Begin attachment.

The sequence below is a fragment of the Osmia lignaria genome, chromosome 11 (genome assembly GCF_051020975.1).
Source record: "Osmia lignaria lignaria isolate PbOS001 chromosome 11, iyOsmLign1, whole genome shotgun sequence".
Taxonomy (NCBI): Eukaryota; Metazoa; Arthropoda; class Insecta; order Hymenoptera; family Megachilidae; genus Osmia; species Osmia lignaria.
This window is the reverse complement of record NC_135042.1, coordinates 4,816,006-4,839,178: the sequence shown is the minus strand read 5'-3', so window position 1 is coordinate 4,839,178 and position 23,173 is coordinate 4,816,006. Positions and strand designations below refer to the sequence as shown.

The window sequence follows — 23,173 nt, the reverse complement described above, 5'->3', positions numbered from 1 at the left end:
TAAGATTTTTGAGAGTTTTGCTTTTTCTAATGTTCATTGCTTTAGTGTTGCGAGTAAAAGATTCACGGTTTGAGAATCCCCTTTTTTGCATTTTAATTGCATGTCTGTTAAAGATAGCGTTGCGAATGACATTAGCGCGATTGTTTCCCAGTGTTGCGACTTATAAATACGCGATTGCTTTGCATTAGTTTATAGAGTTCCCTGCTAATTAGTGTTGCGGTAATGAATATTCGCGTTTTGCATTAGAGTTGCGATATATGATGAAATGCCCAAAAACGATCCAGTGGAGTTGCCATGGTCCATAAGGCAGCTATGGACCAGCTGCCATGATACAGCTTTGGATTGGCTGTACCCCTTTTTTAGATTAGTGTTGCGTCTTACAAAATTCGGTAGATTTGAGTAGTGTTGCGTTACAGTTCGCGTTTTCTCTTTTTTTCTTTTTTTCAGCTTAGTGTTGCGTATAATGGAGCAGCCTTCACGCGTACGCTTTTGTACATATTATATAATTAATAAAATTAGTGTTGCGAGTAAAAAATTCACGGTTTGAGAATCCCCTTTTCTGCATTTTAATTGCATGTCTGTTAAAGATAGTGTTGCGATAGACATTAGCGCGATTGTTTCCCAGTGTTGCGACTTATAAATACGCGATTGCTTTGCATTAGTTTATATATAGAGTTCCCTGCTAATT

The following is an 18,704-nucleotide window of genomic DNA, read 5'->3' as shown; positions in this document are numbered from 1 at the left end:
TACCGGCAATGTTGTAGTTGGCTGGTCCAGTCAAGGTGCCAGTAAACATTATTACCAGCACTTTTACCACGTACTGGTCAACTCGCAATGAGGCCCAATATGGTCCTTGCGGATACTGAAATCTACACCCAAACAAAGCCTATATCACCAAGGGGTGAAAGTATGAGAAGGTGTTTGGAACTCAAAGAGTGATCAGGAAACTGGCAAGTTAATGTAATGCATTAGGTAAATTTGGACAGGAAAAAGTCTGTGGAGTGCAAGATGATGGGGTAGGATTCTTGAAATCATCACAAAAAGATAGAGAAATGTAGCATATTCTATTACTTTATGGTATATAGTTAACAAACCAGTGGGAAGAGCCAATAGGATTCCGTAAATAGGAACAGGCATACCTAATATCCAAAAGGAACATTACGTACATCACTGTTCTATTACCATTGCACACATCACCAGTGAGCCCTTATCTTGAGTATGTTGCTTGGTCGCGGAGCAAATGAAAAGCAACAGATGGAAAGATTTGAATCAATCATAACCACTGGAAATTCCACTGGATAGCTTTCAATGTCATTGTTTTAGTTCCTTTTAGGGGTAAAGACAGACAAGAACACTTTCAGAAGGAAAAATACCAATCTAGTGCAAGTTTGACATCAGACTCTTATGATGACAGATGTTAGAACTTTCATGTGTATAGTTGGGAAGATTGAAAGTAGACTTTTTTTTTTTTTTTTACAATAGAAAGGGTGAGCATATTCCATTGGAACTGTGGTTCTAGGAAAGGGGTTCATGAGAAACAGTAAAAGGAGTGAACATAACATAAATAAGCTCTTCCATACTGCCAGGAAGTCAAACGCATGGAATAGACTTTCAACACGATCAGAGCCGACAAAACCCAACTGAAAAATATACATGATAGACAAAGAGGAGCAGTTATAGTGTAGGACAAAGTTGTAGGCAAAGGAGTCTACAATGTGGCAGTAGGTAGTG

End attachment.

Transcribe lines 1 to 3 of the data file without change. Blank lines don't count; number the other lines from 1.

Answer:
The sequence below is a fragment of the Osmia lignaria genome, chromosome 11 (genome assembly GCF_051020975.1).
Source record: "Osmia lignaria lignaria isolate PbOS001 chromosome 11, iyOsmLign1, whole genome shotgun sequence".
Taxonomy (NCBI): Eukaryota; Metazoa; Arthropoda; class Insecta; order Hymenoptera; family Megachilidae; genus Osmia; species Osmia lignaria.